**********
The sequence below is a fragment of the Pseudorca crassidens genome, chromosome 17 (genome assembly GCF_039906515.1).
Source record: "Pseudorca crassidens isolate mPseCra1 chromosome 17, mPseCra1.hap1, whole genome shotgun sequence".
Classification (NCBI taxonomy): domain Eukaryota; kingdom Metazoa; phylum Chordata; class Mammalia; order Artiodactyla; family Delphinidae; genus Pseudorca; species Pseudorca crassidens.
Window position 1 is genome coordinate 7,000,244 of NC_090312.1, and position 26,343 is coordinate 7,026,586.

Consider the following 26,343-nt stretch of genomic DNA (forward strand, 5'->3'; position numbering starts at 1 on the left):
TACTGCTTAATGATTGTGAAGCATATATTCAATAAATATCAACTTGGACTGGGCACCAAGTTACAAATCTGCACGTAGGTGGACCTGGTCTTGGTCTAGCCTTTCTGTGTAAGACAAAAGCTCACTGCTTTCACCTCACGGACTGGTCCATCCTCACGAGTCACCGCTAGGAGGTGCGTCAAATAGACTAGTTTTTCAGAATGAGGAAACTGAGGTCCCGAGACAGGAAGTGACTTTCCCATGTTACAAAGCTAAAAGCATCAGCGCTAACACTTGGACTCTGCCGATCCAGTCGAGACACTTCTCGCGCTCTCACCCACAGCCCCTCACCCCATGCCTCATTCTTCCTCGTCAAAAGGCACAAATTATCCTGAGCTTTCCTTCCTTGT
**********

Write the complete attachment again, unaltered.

The sequence below is a fragment of the Pseudorca crassidens genome, chromosome 17 (genome assembly GCF_039906515.1).
Source record: "Pseudorca crassidens isolate mPseCra1 chromosome 17, mPseCra1.hap1, whole genome shotgun sequence".
Classification (NCBI taxonomy): domain Eukaryota; kingdom Metazoa; phylum Chordata; class Mammalia; order Artiodactyla; family Delphinidae; genus Pseudorca; species Pseudorca crassidens.
Window position 1 is genome coordinate 7,000,244 of NC_090312.1, and position 26,343 is coordinate 7,026,586.

Consider the following 26,343-nt stretch of genomic DNA (forward strand, 5'->3'; position numbering starts at 1 on the left):
TACTGCTTAATGATTGTGAAGCATATATTCAATAAATATCAACTTGGACTGGGCACCAAGTTACAAATCTGCACGTAGGTGGACCTGGTCTTGGTCTAGCCTTTCTGTGTAAGACAAAAGCTCACTGCTTTCACCTCACGGACTGGTCCATCCTCACGAGTCACCGCTAGGAGGTGCGTCAAATAGACTAGTTTTTCAGAATGAGGAAACTGAGGTCCCGAGACAGGAAGTGACTTTCCCATGTTACAAAGCTAAAAGCATCAGCGCTAACACTTGGACTCTGCCGATCCAGTCGAGACACTTCTCGCGCTCTCACCCACAGCCCCTCACCCCATGCCTCATTCTTCCTCGTCAAAAGGCACAAATTATCCTGAGCTTTCCTTCCTTGT